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Old Feb 19, 2007, 12:05 PM   #21
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Parking and dumpsters over graves is the thing I forgot to mention... I did not want to start a new thread and just got the picture as small as possible. The original thread is too good to detract from IMHO
I was also told, this area had three graves minimum to a plot.. and they were popping up.. not deep in the ground so they would pop up during a bad storm.
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Old Feb 19, 2007, 12:05 PM   #22
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Parking and dumpsters over graves is the thing I forgot to mention... I did not want to start a new thread and just got the picture as small as possible. The original thread is too good to detract from IMHO
I was also told, this area had three graves minimum to a plot.. and they were popping up.. not deep in the ground so they would pop up during a bad storm.
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Old Feb 19, 2007, 1:56 PM   #23
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Thanks Ted and Flymhi. I have always enjoyed history and especially local history. Most of us travel all over, and don't even know much about our own backyard.
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Old Feb 19, 2007, 2:08 PM   #24
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Tom, I could not agree with you more about things here, (as far as America's development as a nation). Because we are so young a nation, diversified more so than most any other nation, we do treasure and maintain things of the past. Instead, we often destroy perfectly good stuctures to make way for more modern edifices. One when visiting an old plantation home here called Belle Helene (used in several Hollywood movies) some tourists from London were there. I remember them remarking then, that though the home was impressive, they had pubs at home still operating that were approaching 900 years old and more, and many castles and such. By old world standards, we are in our infancy.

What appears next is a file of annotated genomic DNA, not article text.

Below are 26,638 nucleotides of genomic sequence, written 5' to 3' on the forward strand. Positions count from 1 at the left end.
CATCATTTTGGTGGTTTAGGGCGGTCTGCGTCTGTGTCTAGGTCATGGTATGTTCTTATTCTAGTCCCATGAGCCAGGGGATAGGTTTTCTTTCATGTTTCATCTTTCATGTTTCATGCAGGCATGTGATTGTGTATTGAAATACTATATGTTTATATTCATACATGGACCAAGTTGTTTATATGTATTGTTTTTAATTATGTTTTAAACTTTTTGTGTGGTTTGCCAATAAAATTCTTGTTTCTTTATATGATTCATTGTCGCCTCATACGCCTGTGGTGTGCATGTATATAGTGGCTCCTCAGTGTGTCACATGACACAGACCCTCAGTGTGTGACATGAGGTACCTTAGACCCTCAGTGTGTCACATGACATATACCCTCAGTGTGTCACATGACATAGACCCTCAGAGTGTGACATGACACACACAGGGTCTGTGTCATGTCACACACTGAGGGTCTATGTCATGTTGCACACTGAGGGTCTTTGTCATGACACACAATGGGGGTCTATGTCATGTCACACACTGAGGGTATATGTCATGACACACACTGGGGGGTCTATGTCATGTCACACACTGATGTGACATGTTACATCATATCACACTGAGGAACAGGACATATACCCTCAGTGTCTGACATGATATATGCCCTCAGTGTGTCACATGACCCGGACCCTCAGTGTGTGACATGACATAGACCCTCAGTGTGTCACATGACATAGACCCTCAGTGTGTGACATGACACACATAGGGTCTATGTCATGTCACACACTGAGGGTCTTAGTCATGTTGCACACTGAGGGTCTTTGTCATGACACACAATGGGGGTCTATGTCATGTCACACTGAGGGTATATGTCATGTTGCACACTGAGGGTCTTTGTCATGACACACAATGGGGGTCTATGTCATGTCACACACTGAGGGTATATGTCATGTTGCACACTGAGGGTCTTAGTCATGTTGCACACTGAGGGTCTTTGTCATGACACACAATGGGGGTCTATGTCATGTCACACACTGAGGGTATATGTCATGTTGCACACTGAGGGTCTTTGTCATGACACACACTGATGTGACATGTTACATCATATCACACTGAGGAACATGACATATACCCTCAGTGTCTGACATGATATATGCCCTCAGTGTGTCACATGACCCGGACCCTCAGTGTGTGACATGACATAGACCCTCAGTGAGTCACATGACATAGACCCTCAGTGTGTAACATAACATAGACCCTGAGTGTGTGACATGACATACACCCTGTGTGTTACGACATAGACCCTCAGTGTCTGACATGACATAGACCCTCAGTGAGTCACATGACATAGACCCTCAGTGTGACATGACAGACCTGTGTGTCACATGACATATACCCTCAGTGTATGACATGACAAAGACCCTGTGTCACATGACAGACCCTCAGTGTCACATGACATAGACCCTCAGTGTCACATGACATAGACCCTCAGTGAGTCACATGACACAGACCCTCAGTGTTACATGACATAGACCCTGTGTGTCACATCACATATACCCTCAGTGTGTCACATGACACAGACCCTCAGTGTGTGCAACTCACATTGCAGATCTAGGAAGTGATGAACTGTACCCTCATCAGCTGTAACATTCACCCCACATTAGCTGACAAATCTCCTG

Thanks for viewing and sharing your thoughts, comments and your photo. I like it and appreciate it.

Jerry
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Old Feb 19, 2007, 2:17 PM   #25
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flymhi wrote:
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Great series. Very interesting.

Funny how you hate history when you`re in school but the older you get the more interesting it becomes.



That's probably because we're no longer worrying whether "its on the test" or not:blah:.

Great pictoriall tour though - the iron casket is interesting!
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Old Feb 19, 2007, 2:24 PM   #26
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Thanks Suzie and I think you're right about why we were not enthralled with history when we were young.
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Old Feb 19, 2007, 6:23 PM   #27
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Wow Gerry, what an awesome series you posted. I, too, had never heard of "iron" graves. And it is a shame they do not restore the slave house you showed to make sure we never forget the horrible times they went through. What a neat area you live in and I wish when I had lived there I had taken more time to appreciate where I was. I was only 20 at the time and living with a French Quebeker (long before I met my current hubby) and that is what took me down there.

Thanks again!!!
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Old Feb 19, 2007, 7:01 PM   #28
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Thanks for viewing Annie. I had seen the cast iron casket before. Many of these old graves were vandalized. I did an a search on google for cast iron caskets. Seems they were widely used in the mid 1800s. They have been found in many states. It was noted that they were used mostly by the wealthy as they could cost from $100 to $150 or more. As I noted before, often we don't look around our own surroundings and how it came to being. When I was in the military and stationed in several states, I always went to the local library and looked up the local history.
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Old Feb 19, 2007, 7:16 PM   #29
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Really interesting series, Bayou.
I like the muted colours .... seems respectful, somehow.
Sad to feel that all these people seem to have been so totally forgotten.
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Old Feb 19, 2007, 7:16 PM   #30
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These are fascinating. Time and nature will eventually wear everything down.
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